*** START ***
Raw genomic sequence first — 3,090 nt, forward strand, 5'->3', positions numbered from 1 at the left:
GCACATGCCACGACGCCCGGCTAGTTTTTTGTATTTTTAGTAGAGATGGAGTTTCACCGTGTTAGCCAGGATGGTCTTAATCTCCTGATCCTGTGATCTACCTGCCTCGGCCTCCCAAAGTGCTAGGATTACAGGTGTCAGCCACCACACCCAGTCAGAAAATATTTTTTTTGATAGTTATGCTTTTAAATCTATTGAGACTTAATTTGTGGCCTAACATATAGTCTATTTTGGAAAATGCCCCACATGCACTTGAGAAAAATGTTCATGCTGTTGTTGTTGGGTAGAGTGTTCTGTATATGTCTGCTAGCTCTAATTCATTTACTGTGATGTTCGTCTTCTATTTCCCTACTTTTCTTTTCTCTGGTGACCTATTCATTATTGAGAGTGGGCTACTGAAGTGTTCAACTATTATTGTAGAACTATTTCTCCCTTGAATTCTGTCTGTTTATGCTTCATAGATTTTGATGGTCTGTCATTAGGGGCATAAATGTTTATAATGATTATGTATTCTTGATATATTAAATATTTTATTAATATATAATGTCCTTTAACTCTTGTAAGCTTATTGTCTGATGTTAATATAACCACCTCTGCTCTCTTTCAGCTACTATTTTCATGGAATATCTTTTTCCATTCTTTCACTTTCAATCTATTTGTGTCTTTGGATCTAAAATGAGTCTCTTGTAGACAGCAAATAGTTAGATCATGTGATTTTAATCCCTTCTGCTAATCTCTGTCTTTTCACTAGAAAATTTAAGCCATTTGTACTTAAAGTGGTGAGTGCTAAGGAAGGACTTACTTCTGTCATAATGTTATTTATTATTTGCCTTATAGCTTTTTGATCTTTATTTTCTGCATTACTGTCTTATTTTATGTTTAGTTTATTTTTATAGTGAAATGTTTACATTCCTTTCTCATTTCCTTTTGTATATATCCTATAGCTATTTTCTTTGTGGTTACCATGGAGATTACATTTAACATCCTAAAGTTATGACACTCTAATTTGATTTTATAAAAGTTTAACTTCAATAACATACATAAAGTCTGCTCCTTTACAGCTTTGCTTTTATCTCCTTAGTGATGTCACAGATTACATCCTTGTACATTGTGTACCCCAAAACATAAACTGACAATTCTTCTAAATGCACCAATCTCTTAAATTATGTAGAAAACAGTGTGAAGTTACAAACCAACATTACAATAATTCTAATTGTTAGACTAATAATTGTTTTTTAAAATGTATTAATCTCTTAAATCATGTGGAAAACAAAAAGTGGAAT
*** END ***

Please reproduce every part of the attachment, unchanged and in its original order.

Raw genomic sequence first — 3,090 nt, forward strand, 5'->3', positions numbered from 1 at the left:
GCACATGCCACGACGCCCGGCTAGTTTTTTGTATTTTTAGTAGAGATGGAGTTTCACCGTGTTAGCCAGGATGGTCTTAATCTCCTGATCCTGTGATCTACCTGCCTCGGCCTCCCAAAGTGCTAGGATTACAGGTGTCAGCCACCACACCCAGTCAGAAAATATTTTTTTTGATAGTTATGCTTTTAAATCTATTGAGACTTAATTTGTGGCCTAACATATAGTCTATTTTGGAAAATGCCCCACATGCACTTGAGAAAAATGTTCATGCTGTTGTTGTTGGGTAGAGTGTTCTGTATATGTCTGCTAGCTCTAATTCATTTACTGTGATGTTCGTCTTCTATTTCCCTACTTTTCTTTTCTCTGGTGACCTATTCATTATTGAGAGTGGGCTACTGAAGTGTTCAACTATTATTGTAGAACTATTTCTCCCTTGAATTCTGTCTGTTTATGCTTCATAGATTTTGATGGTCTGTCATTAGGGGCATAAATGTTTATAATGATTATGTATTCTTGATATATTAAATATTTTATTAATATATAATGTCCTTTAACTCTTGTAAGCTTATTGTCTGATGTTAATATAACCACCTCTGCTCTCTTTCAGCTACTATTTTCATGGAATATCTTTTTCCATTCTTTCACTTTCAATCTATTTGTGTCTTTGGATCTAAAATGAGTCTCTTGTAGACAGCAAATAGTTAGATCATGTGATTTTAATCCCTTCTGCTAATCTCTGTCTTTTCACTAGAAAATTTAAGCCATTTGTACTTAAAGTGGTGAGTGCTAAGGAAGGACTTACTTCTGTCATAATGTTATTTATTATTTGCCTTATAGCTTTTTGATCTTTATTTTCTGCATTACTGTCTTATTTTATGTTTAGTTTATTTTTATAGTGAAATGTTTACATTCCTTTCTCATTTCCTTTTGTATATATCCTATAGCTATTTTCTTTGTGGTTACCATGGAGATTACATTTAACATCCTAAAGTTATGACACTCTAATTTGATTTTATAAAAGTTTAACTTCAATAACATACATAAAGTCTGCTCCTTTACAGCTTTGCTTTTATCTCCTTAGTGATGTCACAGATTACATCCTTGTACATTGTGTACCCCAAAACATAAACTGACAATTCTTCTAAATGCACCAATCTCTTAAATTATGTAGAAAACAGTGTGAAGTTACAAACCAACATTACAATAATTCTAATTGTTAGACTAATAATTGTTTTTTAAAATGTATTAATCTCTTAAATCATGTGGAAAACAAAAAGTGGAAT